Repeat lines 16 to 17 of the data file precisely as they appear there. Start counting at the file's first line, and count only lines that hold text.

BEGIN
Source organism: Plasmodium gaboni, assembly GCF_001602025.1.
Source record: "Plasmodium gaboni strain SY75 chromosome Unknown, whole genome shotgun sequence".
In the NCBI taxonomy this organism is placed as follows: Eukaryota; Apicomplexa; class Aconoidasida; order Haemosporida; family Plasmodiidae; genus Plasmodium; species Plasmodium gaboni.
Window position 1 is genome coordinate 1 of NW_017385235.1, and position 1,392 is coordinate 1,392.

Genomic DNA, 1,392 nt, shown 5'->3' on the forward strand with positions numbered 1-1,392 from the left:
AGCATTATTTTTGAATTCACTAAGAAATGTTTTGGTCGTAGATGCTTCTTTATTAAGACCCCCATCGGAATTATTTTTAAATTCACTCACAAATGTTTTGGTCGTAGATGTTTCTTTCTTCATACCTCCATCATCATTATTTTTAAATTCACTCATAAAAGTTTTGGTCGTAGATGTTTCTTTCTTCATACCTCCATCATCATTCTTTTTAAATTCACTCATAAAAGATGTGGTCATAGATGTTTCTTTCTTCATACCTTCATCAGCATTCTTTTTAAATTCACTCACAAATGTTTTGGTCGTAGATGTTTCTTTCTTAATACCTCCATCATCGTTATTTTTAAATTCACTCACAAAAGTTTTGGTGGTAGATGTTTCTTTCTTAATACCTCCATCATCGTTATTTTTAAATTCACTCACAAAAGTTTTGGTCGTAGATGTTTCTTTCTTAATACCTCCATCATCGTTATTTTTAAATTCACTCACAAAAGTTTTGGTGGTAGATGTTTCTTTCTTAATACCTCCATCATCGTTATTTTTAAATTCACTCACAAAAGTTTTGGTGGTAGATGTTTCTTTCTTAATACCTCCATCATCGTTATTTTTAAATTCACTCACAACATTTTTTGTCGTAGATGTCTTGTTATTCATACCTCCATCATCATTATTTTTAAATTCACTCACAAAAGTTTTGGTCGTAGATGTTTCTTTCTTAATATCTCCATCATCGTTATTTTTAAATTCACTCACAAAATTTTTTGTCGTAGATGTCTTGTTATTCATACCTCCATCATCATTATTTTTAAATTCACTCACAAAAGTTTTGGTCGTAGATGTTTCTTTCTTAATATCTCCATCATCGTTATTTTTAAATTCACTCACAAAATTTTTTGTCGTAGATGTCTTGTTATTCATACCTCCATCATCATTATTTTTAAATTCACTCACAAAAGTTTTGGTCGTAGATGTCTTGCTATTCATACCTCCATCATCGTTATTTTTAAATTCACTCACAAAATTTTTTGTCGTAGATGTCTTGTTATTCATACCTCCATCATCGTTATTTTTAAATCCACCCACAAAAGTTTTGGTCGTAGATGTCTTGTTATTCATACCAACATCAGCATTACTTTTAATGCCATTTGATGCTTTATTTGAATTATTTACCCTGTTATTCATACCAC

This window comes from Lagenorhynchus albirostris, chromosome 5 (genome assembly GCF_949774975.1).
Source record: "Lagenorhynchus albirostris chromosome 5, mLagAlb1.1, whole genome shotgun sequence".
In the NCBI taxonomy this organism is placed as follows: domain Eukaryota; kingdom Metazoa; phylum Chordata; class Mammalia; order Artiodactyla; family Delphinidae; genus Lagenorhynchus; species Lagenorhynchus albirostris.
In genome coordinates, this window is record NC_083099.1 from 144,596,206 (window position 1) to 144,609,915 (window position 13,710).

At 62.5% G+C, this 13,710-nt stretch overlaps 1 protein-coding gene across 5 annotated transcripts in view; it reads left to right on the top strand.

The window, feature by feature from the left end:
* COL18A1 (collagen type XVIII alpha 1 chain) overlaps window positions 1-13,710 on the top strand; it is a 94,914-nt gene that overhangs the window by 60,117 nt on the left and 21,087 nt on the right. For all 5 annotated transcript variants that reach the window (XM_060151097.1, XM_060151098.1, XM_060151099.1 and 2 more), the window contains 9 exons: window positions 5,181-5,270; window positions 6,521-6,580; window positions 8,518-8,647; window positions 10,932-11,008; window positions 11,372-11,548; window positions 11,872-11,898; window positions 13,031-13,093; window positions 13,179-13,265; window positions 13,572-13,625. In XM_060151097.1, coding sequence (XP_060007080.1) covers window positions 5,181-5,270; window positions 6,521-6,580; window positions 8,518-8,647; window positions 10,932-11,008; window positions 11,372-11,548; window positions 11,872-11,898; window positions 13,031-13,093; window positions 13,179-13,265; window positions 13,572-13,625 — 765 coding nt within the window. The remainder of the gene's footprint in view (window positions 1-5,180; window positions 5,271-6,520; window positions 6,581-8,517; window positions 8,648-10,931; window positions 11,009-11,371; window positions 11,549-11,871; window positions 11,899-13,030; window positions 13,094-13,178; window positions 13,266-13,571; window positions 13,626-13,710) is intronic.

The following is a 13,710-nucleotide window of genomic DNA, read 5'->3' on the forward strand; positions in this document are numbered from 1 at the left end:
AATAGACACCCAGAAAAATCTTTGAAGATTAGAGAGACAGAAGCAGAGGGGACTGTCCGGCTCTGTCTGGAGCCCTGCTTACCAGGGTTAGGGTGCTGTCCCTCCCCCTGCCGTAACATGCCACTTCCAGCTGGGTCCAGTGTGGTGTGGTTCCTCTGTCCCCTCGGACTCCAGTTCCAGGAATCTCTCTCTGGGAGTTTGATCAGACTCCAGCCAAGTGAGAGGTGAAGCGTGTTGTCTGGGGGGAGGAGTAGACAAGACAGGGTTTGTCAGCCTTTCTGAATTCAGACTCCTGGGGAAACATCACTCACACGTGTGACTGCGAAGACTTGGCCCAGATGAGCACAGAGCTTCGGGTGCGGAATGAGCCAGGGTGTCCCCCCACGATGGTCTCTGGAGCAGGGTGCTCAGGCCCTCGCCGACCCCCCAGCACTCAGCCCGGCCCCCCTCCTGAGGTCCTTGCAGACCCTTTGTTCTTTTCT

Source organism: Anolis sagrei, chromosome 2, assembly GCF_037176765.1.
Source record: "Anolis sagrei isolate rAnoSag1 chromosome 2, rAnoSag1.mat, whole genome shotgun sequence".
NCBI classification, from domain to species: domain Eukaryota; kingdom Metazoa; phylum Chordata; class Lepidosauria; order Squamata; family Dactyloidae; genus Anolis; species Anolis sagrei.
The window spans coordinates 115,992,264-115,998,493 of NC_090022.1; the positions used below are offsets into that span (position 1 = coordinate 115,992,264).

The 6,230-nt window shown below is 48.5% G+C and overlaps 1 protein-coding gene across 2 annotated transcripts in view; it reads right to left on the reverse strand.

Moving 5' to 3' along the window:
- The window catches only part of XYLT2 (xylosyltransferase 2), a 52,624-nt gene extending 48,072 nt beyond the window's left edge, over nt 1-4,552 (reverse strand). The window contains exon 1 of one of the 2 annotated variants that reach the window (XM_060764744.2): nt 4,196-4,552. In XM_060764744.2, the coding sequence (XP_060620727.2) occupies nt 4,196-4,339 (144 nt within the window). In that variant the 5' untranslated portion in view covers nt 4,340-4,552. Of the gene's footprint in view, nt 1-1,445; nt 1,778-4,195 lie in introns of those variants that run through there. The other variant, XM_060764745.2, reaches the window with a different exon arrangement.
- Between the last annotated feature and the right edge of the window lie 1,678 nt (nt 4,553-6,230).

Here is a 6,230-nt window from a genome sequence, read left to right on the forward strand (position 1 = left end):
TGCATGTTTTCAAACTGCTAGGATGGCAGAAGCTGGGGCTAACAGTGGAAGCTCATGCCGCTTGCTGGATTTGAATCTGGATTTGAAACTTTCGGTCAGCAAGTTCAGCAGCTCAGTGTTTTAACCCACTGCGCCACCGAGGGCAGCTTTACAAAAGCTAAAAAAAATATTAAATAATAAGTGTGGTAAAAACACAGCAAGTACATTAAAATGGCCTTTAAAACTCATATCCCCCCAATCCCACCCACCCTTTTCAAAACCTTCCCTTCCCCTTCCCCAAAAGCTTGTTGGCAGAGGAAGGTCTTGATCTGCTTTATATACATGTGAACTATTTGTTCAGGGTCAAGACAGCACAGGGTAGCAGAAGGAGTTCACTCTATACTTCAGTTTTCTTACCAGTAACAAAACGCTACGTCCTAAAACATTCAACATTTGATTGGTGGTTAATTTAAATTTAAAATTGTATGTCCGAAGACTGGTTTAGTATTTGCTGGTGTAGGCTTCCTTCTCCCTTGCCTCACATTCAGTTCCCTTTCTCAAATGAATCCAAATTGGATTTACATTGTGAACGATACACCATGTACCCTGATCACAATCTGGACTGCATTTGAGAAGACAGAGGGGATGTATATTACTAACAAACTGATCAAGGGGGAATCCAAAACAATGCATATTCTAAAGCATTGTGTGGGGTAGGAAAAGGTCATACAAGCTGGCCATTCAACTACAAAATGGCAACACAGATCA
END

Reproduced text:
Source organism: Anolis sagrei, chromosome 2, assembly GCF_037176765.1.
Source record: "Anolis sagrei isolate rAnoSag1 chromosome 2, rAnoSag1.mat, whole genome shotgun sequence".